“What was incredibly unique about the production was that everyone got on with it. That’s not to say we didn’t have the right level of support. More that the opportunity to perform was liberating. There was one moment where we had a bunch of D/deaf volunteers from a bank who were following cues from their sign language interpreter when they were dancing. They stopped looking out and performing to the audience, they stopped working together and they stopped trusting themselves.

One idea was to give status to the interpreter and make him a maestro or a conductor of an audience. I wasn’t really comfortable with that idea and I spoke to the D/deaf performers and told them to believe they knew the choreography. This caused a slight panic! After a little time of cajoling we rehearsed it without the interpreter and they were bang on. The elation they felt was immense.”

Working across cultures often throws up interesting debates about language, perception and the framing of disability. Despite differences of opinion Sharma is adamant that India is forging its own path in disability representation:

“I can’t tell you how progressive India is as a country. There’s a programme called ‘Accessible India’ which is beginning to challenge the old and bring in the new. The press loved the fact that such a big spectacle had disability at its core. One thing that I hadn’t quite anticipated was terms of language. Using ‘disabled’ and D/deaf’ are quite regular and standard here but in India some found these those words offensive and preferred ‘Differently Abled’ and ‘Hard of hearing’.

We had a chat at Graeae about it and my feeling was that we need to respect the culture we’re going into as well as explaining why we’re using the language we are. It did get me thinking about whether the language we’re using is progressive as well as how confusing it must be for anyone who is coming to the idea of self-identification, whether disabled or not. Language evolves as do ideas – Has the disability community stopped or even shut down the conversation? I don’t know.”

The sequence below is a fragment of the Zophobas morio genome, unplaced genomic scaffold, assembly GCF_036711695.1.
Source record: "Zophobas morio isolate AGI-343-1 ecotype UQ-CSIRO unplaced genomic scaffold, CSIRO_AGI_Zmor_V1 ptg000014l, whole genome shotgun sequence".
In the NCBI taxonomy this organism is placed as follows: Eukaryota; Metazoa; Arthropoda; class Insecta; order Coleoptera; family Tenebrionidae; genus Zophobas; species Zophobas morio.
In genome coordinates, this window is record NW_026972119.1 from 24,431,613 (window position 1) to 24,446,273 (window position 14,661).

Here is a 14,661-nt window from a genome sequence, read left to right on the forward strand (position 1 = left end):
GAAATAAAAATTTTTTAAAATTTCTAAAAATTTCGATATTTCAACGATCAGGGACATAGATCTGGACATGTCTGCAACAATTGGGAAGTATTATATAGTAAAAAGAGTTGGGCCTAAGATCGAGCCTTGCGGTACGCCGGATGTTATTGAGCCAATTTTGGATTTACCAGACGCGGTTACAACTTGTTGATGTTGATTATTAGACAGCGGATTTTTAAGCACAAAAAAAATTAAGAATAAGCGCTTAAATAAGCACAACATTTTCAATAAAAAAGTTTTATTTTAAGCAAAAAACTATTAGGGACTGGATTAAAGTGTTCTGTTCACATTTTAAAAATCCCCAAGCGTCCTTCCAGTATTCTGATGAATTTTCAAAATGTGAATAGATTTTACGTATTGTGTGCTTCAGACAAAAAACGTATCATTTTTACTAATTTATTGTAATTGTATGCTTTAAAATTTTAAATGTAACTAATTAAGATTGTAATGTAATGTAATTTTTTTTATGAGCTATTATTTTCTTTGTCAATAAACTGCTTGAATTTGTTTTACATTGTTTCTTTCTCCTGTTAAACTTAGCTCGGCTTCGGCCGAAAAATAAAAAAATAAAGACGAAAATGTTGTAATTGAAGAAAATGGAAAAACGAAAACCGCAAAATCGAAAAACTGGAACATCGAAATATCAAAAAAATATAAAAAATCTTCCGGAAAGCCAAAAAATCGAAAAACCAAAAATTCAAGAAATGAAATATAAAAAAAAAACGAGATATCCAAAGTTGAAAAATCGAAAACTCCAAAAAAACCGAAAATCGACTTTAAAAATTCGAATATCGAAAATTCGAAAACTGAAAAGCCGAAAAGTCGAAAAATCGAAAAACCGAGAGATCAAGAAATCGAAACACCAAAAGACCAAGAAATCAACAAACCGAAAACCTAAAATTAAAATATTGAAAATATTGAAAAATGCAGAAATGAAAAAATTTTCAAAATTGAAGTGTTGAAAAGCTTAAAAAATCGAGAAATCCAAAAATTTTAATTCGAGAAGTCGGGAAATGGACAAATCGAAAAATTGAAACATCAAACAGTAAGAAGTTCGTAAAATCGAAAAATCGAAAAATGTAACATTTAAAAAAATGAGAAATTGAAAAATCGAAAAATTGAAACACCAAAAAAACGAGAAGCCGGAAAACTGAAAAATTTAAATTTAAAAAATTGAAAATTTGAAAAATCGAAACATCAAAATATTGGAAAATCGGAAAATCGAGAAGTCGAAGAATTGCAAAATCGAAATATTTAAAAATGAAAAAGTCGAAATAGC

A large crowd queuing

Huge crowds gather for Aruna and the Raging Sun

The press may have responded well to Aruna and the Raging Sun, but it seems the best reaction of all was from the live audience. Sharma recalls with glee:

“I absolutely love projects like these because it’s such a unique event where D/deaf and disabled people can show off their skills. The key to all of this is that the work isn’t hidden away both for the performers and the audiences. By the end the audiences wanted their photos taken with the performers. It was like a pitch invasion when a cup upset happens. An outpouring of emotion for everyone involved.”

Sharma reflects on what impact the project has had, beyond just the spectacle of the performance:

“We’ve been working in India for the last two years and so we’ve shown you can work with D/deaf and disabled performers, particularly in an outdoor setting. We’re in discussions with the British Council to go back and reflect on Aruna and keep the momentum to push change. I’d love for us to go to other parts of the country with this production as India is vast and there’s nothing like landing in a place and doing something that has a wow factor and challenges people’s ideas of what D/deaf and disabled people can do. It’s an exciting time for India and it’s important everyone can fully participate.”